American Indian Movement

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AIM's first public act was to outfit "Indian Patrol" cars to monitor police that were working in Minneapolis's Indian neighborhoods. In 1969, AIM gained national attention by joining an occupation of Alcatraz Island in San Francisco Bay. A series of public acts followed, culminating in AIM's 1973 occupation of Wounded Knee, South Dakota, a violent, seventy-one-day siege that drew worldwide attention. This militant approach has not been without controversy. In Gerald Vizenor's opinion, a writer and member of the White Earth Band of Chippewa, "the American Indian Movement has raised good issues through the press, but it has seldom followed through to negotiate. . . . It takes more than a rifle and symbolic willingness to die to bring about institutional changes that will benefit tribal people."
AIM's first public act was to outfit "Indian Patrol" cars to monitor police that were working in Minneapolis's Indian neighborhoods. In 1969, AIM gained national attention by joining an occupation of Alcatraz Island in San Francisco Bay. A series of public acts followed, culminating in AIM's 1973 occupation of Wounded Knee, South Dakota, a violent, seventy-one-day siege that drew worldwide attention. This militant approach has not been without controversy. In Gerald Vizenor's opinion, a writer and member of the White Earth Band of Chippewa, "the American Indian Movement has raised good issues through the press, but it has seldom followed through to negotiate. . . . It takes more than a rifle and symbolic willingness to die to bring about institutional changes that will benefit tribal people."
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With AIM now in its fourth decade, its legacy is best seen in Minneapolis, where "firsts" run by and for Indians-schools like Heart of the Earth Survival School, housing programs such as Little Earth of United Tribes, and health providers like the Indian Health Board-were founded through AIM's efforts. "Inherent in the spiritual heart of AIM," reads the organization's website, "is knowing that the work goes on because the need goes on."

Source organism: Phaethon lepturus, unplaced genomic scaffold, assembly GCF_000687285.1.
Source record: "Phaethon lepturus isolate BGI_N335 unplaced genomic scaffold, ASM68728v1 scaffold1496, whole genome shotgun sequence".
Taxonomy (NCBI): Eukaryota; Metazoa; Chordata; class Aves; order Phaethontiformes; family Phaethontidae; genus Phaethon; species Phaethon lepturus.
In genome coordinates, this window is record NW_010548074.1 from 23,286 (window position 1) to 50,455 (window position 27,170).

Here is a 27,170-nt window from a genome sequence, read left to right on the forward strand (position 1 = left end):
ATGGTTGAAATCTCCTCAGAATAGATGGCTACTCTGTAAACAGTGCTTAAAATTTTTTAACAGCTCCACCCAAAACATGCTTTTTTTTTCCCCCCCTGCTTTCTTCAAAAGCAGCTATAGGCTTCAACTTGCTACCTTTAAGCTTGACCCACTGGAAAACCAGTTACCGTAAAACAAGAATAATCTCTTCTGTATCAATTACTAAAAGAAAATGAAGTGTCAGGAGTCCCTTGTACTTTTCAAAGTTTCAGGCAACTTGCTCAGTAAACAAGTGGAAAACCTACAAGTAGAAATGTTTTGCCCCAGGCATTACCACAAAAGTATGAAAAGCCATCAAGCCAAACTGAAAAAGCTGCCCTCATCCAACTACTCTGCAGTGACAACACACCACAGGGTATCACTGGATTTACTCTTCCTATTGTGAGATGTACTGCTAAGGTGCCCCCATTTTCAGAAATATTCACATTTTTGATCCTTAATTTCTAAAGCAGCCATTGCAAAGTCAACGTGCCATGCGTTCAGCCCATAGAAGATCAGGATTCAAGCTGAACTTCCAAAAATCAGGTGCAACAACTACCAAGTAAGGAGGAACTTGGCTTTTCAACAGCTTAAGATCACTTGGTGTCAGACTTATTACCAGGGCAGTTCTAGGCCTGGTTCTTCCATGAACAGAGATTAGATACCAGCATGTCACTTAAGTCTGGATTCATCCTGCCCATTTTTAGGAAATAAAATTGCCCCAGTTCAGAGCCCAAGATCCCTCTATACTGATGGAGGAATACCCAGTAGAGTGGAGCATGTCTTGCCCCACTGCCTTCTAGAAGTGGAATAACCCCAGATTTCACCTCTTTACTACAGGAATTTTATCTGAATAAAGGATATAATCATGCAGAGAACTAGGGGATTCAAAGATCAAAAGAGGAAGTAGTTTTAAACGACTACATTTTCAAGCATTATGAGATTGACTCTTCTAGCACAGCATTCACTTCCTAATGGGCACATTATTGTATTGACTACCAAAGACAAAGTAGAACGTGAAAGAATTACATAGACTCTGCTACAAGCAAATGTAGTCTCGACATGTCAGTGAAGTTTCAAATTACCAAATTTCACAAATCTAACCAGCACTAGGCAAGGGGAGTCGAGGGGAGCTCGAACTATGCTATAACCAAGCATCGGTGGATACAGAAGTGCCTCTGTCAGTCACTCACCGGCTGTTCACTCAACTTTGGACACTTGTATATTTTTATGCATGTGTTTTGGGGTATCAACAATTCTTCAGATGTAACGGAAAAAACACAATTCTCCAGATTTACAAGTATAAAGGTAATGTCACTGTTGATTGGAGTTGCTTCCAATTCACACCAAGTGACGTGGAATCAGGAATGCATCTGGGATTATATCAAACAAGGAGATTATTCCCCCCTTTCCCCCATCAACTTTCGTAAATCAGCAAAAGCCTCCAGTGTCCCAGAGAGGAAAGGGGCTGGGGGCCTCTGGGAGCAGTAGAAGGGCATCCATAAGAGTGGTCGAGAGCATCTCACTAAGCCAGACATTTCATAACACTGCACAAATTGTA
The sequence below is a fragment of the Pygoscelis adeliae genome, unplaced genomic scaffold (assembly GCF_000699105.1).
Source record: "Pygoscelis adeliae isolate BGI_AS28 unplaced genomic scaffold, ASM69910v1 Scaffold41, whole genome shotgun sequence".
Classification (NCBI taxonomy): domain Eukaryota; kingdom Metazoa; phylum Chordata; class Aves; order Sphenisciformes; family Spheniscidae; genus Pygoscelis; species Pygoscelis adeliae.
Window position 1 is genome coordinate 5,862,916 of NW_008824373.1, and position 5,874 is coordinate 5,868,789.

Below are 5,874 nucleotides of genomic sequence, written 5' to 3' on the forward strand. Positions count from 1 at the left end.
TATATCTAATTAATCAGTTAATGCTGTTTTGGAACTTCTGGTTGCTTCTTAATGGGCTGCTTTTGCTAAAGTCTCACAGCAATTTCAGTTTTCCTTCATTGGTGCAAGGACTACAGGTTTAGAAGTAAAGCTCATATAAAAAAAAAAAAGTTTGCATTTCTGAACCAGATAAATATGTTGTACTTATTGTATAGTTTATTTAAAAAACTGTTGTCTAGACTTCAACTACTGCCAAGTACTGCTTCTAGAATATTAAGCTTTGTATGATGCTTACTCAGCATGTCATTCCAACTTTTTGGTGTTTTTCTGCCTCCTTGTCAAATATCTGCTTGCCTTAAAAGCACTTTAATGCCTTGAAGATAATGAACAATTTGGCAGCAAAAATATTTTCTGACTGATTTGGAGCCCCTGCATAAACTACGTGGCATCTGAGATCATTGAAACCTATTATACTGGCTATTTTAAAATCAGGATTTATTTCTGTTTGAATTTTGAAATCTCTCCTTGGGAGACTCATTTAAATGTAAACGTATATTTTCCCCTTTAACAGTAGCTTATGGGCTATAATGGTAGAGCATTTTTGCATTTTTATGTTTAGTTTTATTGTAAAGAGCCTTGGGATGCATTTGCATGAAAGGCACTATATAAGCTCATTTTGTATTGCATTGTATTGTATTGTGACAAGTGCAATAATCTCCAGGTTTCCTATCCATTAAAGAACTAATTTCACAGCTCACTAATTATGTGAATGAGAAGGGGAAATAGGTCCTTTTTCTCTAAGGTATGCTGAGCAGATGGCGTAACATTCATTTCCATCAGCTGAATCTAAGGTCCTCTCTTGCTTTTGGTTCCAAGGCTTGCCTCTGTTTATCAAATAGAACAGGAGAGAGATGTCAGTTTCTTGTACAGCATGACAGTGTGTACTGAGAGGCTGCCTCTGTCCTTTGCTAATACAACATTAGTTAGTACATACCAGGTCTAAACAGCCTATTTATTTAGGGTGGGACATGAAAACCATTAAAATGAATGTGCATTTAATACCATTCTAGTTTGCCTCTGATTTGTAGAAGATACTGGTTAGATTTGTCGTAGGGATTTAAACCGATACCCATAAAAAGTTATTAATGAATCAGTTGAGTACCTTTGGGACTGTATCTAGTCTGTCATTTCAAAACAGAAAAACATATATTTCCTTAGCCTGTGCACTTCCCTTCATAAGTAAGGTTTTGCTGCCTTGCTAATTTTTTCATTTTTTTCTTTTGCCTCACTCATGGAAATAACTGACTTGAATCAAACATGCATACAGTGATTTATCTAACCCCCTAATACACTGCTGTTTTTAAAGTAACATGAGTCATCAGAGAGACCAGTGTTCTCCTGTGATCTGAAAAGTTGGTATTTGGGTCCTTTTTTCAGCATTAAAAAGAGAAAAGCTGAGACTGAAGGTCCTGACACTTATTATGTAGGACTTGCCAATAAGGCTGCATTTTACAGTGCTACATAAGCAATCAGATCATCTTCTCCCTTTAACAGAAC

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With AIM now in its fourth decade, its legacy is best seen in Minneapolis, where "firsts" run by and for Indians-schools like Heart of the Earth Survival School, housing programs such as Little Earth of United Tribes, and health providers like the Indian Health Board--were founded through AIM's efforts. "Inherent in the spiritual heart of AIM," reads the organization's website, "is knowing that the work goes on because the need goes on."
<blockquote>"We put out a bumper sticker, 'AIM for Sovereignty.' Most of our people didn't even know what the word meant. Now they know." Vernon Bellecourt, 1973</blockquote>
<blockquote>"We put out a bumper sticker, 'AIM for Sovereignty.' Most of our people didn't even know what the word meant. Now they know." Vernon Bellecourt, 1973</blockquote>

Current revision

Winning Nomination

The American Indian Movement (AIM) was one result of the civil rights and liberation movements of the 1960s and 1970s. It started in Minneapolis and has had continuing impact both in Minnesota and elsewhere in Indian Country -- the takeover of Alcatraz inspired many young tribal members across the country to work for change and improvement in their people's lives. Closer to home, the 20th-century events at Wounded Knee had a huge impact on Indians in this region. AIM is also transformative because it began as an urban Indian organization both in Minnesota and elsewhere, as more and more Indians moved to cities and needed to create a variety of organizations to meet their needs outside of a reservation.
~Debbie Miller, St. Paul, MN, and Laura Waterman Wittstock, Minneapolis, MN



Runner-up Nominations

The turmoil of the 1960s is well-known but less well-known is the fact that Minnesota was the source of one of the movements that developed in that era.

The American Indian Movement came out of the experiences of Ojibway and Dakota living in the neighborhood surrounding Franklin Avenue in Minneapolis.

It started in 1968 and was involved in many things, including protests demanding, among other things, an end to police brutality and housing discrimination. A.I.M provided much of the leadership at Wounded Knee actions.